Home' Trinidad and Tobago Guardian : September 8th 2015 Contents A60
Guardian www.guardian.co.tt Tuesday, September 8, 2015
to move on from its Ashes obses-
sion and start to focus on new
goals like improving its "consis-
tently woeful" record in the one-
day game, English cricket chief
Andrew Strauss said yesterday.
"We probably define our sense
of worth too much by winning and
losing Ashes series," said Strauss,
who was hired as England s direc-
tor of cricket in May.
Test matches against Australia
remain the pinnacle of cricket in
England, which regained the urn
this summer after the third Ashes
series in two years.
That s often to the detriment of
the limited-overs formats, with
England having never won the 50-
over Cricket World Cup---or even
reached the semifinals of the tour-
nament since being runner-up in
England is currently losing 2--0
to Australia in the tour-ending
ODI series, which has failed to
capture the public s imagination
like the Ashes.
"We need a fundamentally dif-
ferent focus on white ball cricket,
one-day cricket and Twenty20
cricket," Strauss said at the Soc-
cerEx conference in Manchester,
"because the game has been so
geared towards test cricket for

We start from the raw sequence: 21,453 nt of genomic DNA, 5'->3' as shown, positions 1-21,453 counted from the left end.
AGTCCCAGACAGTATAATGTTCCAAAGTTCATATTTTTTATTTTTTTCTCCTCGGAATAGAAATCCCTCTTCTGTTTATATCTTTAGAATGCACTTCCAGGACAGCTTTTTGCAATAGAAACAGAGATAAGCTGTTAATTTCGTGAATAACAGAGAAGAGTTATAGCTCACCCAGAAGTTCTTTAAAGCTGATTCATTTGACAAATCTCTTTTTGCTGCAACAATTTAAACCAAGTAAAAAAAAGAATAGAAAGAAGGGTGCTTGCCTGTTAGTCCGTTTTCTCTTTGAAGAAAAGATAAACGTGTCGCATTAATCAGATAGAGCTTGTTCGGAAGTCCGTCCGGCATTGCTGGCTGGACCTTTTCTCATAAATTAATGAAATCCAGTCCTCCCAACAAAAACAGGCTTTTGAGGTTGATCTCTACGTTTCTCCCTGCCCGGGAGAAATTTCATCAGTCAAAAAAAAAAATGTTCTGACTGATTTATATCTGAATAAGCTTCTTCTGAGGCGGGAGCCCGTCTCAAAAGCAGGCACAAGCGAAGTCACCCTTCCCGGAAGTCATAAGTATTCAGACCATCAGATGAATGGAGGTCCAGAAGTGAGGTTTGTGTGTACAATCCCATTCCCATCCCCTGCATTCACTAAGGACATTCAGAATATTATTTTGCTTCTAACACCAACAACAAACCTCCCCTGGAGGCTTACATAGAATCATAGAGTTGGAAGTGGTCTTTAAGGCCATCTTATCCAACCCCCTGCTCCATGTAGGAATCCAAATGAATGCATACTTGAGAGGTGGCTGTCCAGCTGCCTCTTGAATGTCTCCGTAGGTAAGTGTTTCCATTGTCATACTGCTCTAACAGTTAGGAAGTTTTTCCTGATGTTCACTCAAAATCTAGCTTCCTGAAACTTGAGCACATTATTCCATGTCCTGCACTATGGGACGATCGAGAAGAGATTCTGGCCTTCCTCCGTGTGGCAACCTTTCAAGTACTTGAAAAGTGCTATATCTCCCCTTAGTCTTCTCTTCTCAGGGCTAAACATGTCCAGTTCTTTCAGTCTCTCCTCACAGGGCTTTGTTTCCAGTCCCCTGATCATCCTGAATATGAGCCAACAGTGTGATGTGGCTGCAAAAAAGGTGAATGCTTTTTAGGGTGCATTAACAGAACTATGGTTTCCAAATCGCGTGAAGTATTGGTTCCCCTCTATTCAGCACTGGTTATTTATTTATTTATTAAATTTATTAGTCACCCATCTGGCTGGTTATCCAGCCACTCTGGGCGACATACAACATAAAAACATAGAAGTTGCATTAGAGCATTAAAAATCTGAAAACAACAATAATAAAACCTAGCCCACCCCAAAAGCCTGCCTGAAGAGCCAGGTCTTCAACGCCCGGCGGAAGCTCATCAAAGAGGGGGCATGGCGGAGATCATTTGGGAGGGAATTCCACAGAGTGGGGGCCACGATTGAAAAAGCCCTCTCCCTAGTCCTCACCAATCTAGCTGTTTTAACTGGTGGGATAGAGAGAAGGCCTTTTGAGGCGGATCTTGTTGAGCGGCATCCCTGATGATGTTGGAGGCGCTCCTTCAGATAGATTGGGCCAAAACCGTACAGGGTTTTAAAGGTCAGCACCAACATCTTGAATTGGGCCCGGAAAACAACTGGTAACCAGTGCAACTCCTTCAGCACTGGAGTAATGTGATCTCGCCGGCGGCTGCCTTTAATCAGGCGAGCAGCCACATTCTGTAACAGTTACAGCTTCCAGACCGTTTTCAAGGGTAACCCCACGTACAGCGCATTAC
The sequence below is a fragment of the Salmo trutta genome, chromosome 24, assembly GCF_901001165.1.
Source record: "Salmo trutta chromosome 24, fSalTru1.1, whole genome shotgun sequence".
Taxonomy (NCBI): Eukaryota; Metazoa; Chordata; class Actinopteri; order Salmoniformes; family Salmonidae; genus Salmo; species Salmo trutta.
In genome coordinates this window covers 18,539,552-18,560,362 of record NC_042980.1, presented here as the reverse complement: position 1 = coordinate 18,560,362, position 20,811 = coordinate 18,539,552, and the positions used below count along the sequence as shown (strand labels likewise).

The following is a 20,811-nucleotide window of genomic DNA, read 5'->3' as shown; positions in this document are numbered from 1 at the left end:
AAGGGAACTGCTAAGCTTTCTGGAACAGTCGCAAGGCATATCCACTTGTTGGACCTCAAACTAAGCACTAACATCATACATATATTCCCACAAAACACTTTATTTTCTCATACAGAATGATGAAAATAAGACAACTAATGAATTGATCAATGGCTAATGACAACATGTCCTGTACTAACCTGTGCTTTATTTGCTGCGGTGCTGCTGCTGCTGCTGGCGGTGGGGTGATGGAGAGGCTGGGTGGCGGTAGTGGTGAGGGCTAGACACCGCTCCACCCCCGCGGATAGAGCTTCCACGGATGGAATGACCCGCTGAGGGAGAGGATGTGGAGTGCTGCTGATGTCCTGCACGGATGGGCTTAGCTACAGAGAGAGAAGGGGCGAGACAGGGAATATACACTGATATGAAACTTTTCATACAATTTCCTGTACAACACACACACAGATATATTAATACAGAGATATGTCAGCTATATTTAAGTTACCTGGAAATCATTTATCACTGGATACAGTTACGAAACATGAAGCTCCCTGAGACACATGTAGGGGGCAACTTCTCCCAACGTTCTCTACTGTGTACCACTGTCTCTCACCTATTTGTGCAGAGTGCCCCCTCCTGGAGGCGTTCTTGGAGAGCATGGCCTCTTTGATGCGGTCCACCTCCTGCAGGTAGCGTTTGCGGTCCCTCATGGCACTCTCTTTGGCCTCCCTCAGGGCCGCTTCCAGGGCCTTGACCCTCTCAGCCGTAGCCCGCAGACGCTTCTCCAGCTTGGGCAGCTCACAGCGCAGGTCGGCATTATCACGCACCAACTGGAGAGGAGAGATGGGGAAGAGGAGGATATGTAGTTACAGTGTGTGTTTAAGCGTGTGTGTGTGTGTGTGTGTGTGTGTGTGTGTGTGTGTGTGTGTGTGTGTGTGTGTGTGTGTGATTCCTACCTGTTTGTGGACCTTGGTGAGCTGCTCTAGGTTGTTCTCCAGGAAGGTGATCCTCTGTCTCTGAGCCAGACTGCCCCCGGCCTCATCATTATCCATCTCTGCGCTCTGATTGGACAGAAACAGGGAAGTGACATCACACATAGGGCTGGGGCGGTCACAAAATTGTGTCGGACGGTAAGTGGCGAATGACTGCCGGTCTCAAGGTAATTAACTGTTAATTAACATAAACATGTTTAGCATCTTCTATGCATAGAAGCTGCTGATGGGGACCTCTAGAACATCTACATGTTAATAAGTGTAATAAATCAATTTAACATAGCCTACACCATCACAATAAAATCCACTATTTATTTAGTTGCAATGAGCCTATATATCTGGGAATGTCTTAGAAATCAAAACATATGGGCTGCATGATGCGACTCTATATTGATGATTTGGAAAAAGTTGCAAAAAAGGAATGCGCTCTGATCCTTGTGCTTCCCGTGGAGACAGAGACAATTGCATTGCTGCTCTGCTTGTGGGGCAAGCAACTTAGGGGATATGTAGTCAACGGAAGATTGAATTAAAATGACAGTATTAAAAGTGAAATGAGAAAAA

decades and we ve been consis-
tently woeful in World Cups.
"It s an issue we have in this
country that the ODIs feel like after
the Lord Mayor s show."
The recent hiring of Trevor
Bayliss, who has enjoyed success
in limited-overs cricket with Sri
Lanka, as England coach could
go some way to addressing the
As could a proposed revamp of
English domestic cricket that
would see the number of four-day
County Championship matches
cut to enable white-ball cricket to
be played at the height of the sum-
That is when pitches are at their
best, allowing teams to produce
an aggressive brand of cricket
needed to challenge in global tour-
naments. The next Cricket World
Cup will be held in England in
"I look at 2019 as an unbeliev-
able opportunity to refocus and
reshape the game in this country
but it s also incredibly difficult
because our game is not set up to
do that," Strauss said.
"The game is evolving unbe-
lievably quickly and T20 is explod-
ing around the world and we can t
afford to be left behind."
One player who is set to be left
behind by England is Kevin
Strauss said in May that Eng-